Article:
First of all, as far as ballistic equations are concerned, the main parameters are initial velocity (in close relation with the powder load and the weight)/center of gravity/shape (among many others such as number and depth of the grooves in a rifled barrel/length of the named barrel/temperature/hygrometry and so on...), the 19th century approach was a combination of using the emerging physics/engineering sciences and lots of trials and errors. Sam Colt and his bunch of engineers surely found the perfect combination for an accurate Walker. I don't think Pedersoli's R&D department spent much time or money in designing their Pickett bullet. Second thing, define accuracy with a 19th century frame of mind, might be a bit different from ours. So if your design makes for tights groups,, I'd love to get one of your molds.
36 balls to the pound would make them 194.4 grns each, which would make it well over .50 cal. Are you sure that figure is correct?
It's a special gun; very large and heavy, capable of firing rifle loads. In general I would not recommend it as a first cap and ball revolver. The 1851 Navy, 1860 Army or 1858 Remington New Army would be a better first choice.
In used black powder revolvers, condition means everything, so it's difficult to say whether $275 is a 'good' price or not. New Walkers run $100 to $150 more. Assuming the gun is used but well maintained (that is, no significant rust in the chambers or barrel), $275 would be a good price, even a very good price with the box and tools.
Look for rust in the chambers and barrel, a loose cylinder arbor (the large pin the cylinder rotates on) and good solid lockup of the cylinder when the hammer is in full cock.
If you are talking about toting around, then yes it is a lot of weight to tote.
One negative thing about the Walker is the week loading lever catch that tends to drop due to the recoil of firing, locking up the cylinder until you latch it back to the barrel.
Would it be a good first cap and ball revolver? That depends. For most of those that the originals were issued to, it was likely their first revolver, and they learned to shoot it. Shooting it is not rocket science. Except for the loading lever catch problem, I do not think they are any worse to shoot than other Colt style open top cap and ball revolvers. Now, detailed disassembly and assembly for cleaning is a bit trickier than other Colts due to their unique hammer spring.
sawdeanz, for a first BP gun i recommend either the 51 army or 60 army (both 44's) not too powerful and just the right balance for a beginner.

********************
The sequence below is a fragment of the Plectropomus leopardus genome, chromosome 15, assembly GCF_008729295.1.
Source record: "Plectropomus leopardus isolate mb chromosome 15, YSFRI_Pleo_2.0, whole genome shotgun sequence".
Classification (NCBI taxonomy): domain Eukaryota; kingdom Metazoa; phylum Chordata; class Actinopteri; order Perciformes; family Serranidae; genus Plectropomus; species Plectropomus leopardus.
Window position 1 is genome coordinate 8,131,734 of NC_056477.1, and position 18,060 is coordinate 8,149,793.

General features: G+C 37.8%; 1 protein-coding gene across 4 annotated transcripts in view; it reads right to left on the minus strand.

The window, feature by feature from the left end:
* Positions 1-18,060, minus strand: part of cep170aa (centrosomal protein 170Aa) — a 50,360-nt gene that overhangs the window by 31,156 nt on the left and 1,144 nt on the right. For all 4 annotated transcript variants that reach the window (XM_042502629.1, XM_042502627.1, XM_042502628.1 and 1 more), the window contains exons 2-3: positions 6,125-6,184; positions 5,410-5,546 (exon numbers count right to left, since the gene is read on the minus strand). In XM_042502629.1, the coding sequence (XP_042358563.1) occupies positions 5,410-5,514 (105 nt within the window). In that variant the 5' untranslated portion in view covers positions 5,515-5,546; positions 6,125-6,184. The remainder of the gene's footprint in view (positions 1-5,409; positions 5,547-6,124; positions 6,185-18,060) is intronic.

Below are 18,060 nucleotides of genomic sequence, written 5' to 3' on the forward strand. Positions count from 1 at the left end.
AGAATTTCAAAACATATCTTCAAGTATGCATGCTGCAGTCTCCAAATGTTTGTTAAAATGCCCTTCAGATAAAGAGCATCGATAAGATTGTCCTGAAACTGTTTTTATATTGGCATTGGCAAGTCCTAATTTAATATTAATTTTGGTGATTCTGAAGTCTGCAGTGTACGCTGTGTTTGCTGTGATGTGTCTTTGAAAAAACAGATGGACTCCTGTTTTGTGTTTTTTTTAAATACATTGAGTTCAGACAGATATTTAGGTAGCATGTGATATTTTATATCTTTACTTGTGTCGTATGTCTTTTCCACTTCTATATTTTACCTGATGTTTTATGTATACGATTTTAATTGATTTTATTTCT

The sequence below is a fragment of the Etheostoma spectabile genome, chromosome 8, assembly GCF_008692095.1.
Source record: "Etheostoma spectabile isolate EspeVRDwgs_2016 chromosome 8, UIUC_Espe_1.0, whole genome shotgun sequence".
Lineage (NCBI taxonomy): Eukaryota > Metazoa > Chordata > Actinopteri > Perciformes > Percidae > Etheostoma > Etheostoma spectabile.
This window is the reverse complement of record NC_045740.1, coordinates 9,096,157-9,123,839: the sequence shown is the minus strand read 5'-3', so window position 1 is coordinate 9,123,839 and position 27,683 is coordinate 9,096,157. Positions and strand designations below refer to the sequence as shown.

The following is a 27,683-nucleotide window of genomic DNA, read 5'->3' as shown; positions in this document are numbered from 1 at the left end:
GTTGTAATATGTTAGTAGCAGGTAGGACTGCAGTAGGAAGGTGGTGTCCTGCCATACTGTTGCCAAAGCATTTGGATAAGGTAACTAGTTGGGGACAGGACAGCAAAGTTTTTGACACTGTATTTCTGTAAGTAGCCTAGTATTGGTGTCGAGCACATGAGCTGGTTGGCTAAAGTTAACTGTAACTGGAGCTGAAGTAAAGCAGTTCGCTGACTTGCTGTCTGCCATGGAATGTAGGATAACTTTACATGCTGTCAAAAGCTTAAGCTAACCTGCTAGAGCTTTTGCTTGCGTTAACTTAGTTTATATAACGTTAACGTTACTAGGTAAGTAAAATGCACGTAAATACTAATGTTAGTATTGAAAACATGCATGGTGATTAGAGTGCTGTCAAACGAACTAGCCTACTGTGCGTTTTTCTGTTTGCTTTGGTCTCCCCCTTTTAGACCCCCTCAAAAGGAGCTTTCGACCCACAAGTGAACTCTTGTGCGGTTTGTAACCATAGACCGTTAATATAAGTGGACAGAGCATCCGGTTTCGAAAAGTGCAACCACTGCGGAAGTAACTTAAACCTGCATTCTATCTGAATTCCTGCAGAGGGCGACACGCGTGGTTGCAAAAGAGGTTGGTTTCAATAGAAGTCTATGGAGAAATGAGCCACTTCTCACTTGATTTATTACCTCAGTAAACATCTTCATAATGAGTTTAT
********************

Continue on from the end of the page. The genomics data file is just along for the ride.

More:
i use pyrodex p, remington caps, lubed wads and .454 round ball with full power loads for free shooting. competition shooting i found that my iver johnson/uberti 58 remington fires better and more accurately with 40 grains and my lyman/uberti fires better and more accurately with 32...
each gun is different so you must have more than 1, or 2, or 3 or.... crap i have a problem...
"you will hear a loud BOOM! and there will be smoke and fire and flying debris! it will be awesome!!!"
suzukibruce, first remove the loading lever from the revolver. This exposes the spring that holds it in place. If you feel confident leave the spring where it is, or remove it, the choice is yours. Look at the notch that is by the tip of the spring. From the factory, they can be rounded and mushy looking. I use a three cornered fine file and take one or two strokes at a time to make the notch more "square". Put the loading lever back on and see if it is harder to use. You want it to be a bit harder to use but not so hard as to be "locked". It is hard to explain but you should get the idea.
Mike Beleveau (Duelist1954) has a couple of videos on youtube on the Colt Walker replicas. In one, he shows how he modified the loading lever catch on them, doing the same modification as you described. As you can seen in the video, on his particular Uberti made Walker, it helped, but did not completely eliminate the problem of the loading lever dropping under recoil. I am glad it completely eliminated the problem for you. I guess each individual revolver is unique.
I know that some people use a piece of leather to wrap around the barrel and loading lever to keep the lever in place. Of course, this issue has been discussed numerous times on this and other forums.
He needs to use the file a bit more. It will solve the problem. If you are not careful and file a bit too much, you can lock the lever in place.